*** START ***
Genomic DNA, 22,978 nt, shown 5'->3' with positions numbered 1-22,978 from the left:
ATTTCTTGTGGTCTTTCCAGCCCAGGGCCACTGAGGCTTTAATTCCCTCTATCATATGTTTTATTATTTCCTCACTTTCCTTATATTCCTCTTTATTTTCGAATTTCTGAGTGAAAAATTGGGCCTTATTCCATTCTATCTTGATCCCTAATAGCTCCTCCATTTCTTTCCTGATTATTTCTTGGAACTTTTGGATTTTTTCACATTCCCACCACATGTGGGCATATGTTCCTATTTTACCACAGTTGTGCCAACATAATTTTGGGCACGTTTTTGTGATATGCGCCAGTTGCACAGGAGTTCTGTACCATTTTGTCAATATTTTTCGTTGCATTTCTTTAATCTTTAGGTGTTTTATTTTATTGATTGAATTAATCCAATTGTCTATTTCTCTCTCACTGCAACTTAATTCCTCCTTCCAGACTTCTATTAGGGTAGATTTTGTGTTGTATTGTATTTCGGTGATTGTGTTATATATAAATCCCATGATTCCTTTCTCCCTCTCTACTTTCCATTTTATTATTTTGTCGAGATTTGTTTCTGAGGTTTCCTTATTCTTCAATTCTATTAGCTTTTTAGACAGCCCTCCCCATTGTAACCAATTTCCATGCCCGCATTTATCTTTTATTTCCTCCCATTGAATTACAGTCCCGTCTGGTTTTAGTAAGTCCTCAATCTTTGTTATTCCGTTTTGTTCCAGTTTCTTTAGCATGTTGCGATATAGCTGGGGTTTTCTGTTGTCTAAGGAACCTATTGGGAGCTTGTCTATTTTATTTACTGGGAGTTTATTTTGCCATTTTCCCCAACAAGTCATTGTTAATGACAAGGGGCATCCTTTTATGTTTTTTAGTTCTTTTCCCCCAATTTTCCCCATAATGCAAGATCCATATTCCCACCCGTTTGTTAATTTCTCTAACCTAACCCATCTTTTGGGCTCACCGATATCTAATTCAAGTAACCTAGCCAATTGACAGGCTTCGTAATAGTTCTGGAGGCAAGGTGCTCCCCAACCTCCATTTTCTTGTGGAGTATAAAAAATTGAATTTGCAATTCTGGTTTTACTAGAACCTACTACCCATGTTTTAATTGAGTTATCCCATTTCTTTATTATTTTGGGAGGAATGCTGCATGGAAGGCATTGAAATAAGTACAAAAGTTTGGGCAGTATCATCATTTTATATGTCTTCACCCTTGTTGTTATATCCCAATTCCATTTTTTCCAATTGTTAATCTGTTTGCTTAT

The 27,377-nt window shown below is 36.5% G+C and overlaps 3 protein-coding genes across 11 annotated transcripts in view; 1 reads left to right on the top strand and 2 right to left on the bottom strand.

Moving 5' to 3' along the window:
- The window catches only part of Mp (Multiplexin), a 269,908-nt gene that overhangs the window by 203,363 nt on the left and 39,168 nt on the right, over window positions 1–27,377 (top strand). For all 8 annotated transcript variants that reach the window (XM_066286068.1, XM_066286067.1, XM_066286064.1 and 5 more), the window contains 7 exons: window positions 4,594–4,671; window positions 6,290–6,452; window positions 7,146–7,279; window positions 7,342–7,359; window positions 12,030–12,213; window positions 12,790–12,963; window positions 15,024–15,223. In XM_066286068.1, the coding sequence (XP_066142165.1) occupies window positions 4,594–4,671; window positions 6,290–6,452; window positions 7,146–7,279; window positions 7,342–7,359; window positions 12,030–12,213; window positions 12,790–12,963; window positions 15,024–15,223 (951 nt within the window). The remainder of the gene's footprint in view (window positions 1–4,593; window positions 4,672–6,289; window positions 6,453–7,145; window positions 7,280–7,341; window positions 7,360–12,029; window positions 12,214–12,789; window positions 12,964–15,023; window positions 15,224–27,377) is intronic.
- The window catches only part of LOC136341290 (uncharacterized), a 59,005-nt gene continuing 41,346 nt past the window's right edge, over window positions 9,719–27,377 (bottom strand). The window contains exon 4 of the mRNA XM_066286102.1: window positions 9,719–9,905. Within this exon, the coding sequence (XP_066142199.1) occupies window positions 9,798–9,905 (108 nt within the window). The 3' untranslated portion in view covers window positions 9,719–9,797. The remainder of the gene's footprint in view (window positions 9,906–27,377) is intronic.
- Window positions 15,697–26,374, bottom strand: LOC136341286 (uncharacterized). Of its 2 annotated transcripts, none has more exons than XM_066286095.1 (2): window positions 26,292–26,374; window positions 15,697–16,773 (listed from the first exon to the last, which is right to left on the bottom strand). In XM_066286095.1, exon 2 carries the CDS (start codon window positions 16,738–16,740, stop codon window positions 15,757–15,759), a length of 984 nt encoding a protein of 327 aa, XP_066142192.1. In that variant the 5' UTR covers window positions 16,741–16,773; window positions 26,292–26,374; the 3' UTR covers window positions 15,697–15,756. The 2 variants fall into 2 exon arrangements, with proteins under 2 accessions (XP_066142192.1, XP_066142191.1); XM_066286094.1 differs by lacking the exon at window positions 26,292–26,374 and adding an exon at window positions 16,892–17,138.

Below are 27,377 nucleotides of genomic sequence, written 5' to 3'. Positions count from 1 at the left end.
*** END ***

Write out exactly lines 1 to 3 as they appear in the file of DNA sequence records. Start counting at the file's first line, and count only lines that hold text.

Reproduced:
Genomic DNA, 22,978 nt, shown 5'->3' with positions numbered 1-22,978 from the left:
ATTTCTTGTGGTCTTTCCAGCCCAGGGCCACTGAGGCTTTAATTCCCTCTATCATATGTTTTATTATTTCCTCACTTTCCTTATATTCCTCTTTATTTTCGAATTTCTGAGTGAAAAATTGGGCCTTATTCCATTCTATCTTGATCCCTAATAGCTCCTCCATTTCTTTCCTGATTATTTCTTGGAACTTTTGGATTTTTTCACATTCCCACCACATGTGGGCATATGTTCCTATTTTACCACAGTTGTGCCAACATAATTTTGGGCACGTTTTTGTGATATGCGCCAGTTGCACAGGAGTTCTGTACCATTTTGTCAATATTTTTCGTTGCATTTCTTTAATCTTTAGGTGTTTTATTTTATTGATTGAATTAATCCAATTGTCTATTTCTCTCTCACTGCAACTTAATTCCTCCTTCCAGACTTCTATTAGGGTAGATTTTGTGTTGTATTGTATTTCGGTGATTGTGTTATATATAAATCCCATGATTCCTTTCTCCCTCTCTACTTTCCATTTTATTATTTTGTCGAGATTTGTTTCTGAGGTTTCCTTATTCTTCAATTCTATTAGCTTTTTAGACAGCCCTCCCCATTGTAACCAATTTCCATGCCCGCATTTATCTTTTATTTCCTCCCATTGAATTACAGTCCCGTCTGGTTTTAGTAAGTCCTCAATCTTTGTTATTCCGTTTTGTTCCAGTTTCTTTAGCATGTTGCGATATAGCTGGGGTTTTCTGTTGTCTAAGGAACCTATTGGGAGCTTGTCTATTTTATTTACTGGGAGTTTATTTTGCCATTTTCCCCAACAAGTCATTGTTAATGACAAGGGGCATCCTTTTATGTTTTTTAGTTCTTTTCCCCCAATTTTCCCCATAATGCAAGATCCATATTCCCACCCGTTTGTTAATTTCTCTAACCTAACCCATCTTTTGGGCTCACCGATATCTAATTCAAGTAACCTAGCCAATTGACAGGCTTCGTAATAGTTCTGGAGGCAAGGTGCTCCCCAACCTCCATTTTCTTGTGGAGTATAAAAAATTGAATTTGCAATTCTGGTTTTACTAGAACCTACTACCCATGTTTTAATTGAGTTATCCCATTTCTTTATTATTTTGGGAGGAATGCTGCATGGAAGGCATTGAAATAAGTACAAAAGTTTGGGCAGTATCATCATTTTATATGTCTTCACCCTTGTTGTTATATCCCAATTCCATTTTTTCCAATTGTTAATCTGTTTGCTTAT

The 27,377-nt window shown below is 36.5% G+C and overlaps 3 protein-coding genes across 11 annotated transcripts in view; 1 reads left to right on the top strand and 2 right to left on the bottom strand.